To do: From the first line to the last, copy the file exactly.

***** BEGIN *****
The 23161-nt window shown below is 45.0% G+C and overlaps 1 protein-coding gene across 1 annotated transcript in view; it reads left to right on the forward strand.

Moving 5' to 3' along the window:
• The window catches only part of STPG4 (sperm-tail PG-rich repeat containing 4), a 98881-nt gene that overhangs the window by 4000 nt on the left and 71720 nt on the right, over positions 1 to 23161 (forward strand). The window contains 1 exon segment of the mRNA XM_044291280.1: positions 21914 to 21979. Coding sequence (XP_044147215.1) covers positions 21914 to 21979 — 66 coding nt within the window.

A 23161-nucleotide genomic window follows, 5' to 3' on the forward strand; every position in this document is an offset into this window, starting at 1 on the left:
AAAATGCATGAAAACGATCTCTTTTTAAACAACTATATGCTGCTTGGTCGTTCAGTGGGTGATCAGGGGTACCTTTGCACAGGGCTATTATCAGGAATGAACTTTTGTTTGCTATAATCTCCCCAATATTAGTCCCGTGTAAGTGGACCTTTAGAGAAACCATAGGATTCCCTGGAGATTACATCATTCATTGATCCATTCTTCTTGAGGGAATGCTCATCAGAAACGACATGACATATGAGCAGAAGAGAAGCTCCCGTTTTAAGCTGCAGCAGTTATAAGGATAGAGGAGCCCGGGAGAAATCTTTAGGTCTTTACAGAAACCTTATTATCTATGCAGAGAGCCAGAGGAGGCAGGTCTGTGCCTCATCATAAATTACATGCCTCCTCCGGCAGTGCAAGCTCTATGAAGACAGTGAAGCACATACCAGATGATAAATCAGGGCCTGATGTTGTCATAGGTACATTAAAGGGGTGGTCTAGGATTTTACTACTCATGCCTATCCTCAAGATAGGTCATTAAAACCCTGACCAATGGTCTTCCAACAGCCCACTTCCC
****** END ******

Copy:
The 23161-nt window shown below is 45.0% G+C and overlaps 1 protein-coding gene across 1 annotated transcript in view; it reads left to right on the forward strand.

Moving 5' to 3' along the window:
• The window catches only part of STPG4 (sperm-tail PG-rich repeat containing 4), a 98881-nt gene that overhangs the window by 4000 nt on the left and 71720 nt on the right, over positions 1 to 23161 (forward strand). The window contains 1 exon segment of the mRNA XM_044291280.1: positions 21914 to 21979. Coding sequence (XP_044147215.1) covers positions 21914 to 21979 — 66 coding nt within the window.

A 23161-nucleotide genomic window follows, 5' to 3' on the forward strand; every position in this document is an offset into this window, starting at 1 on the left:
AAAATGCATGAAAACGATCTCTTTTTAAACAACTATATGCTGCTTGGTCGTTCAGTGGGTGATCAGGGGTACCTTTGCACAGGGCTATTATCAGGAATGAACTTTTGTTTGCTATAATCTCCCCAATATTAGTCCCGTGTAAGTGGACCTTTAGAGAAACCATAGGATTCCCTGGAGATTACATCATTCATTGATCCATTCTTCTTGAGGGAATGCTCATCAGAAACGACATGACATATGAGCAGAAGAGAAGCTCCCGTTTTAAGCTGCAGCAGTTATAAGGATAGAGGAGCCCGGGAGAAATCTTTAGGTCTTTACAGAAACCTTATTATCTATGCAGAGAGCCAGAGGAGGCAGGTCTGTGCCTCATCATAAATTACATGCCTCCTCCGGCAGTGCAAGCTCTATGAAGACAGTGAAGCACATACCAGATGATAAATCAGGGCCTGATGTTGTCATAGGTACATTAAAGGGGTGGTCTAGGATTTTACTACTCATGCCTATCCTCAAGATAGGTCATTAAAACCCTGACCAATGGTCTTCCAACAGCCCACTTCCC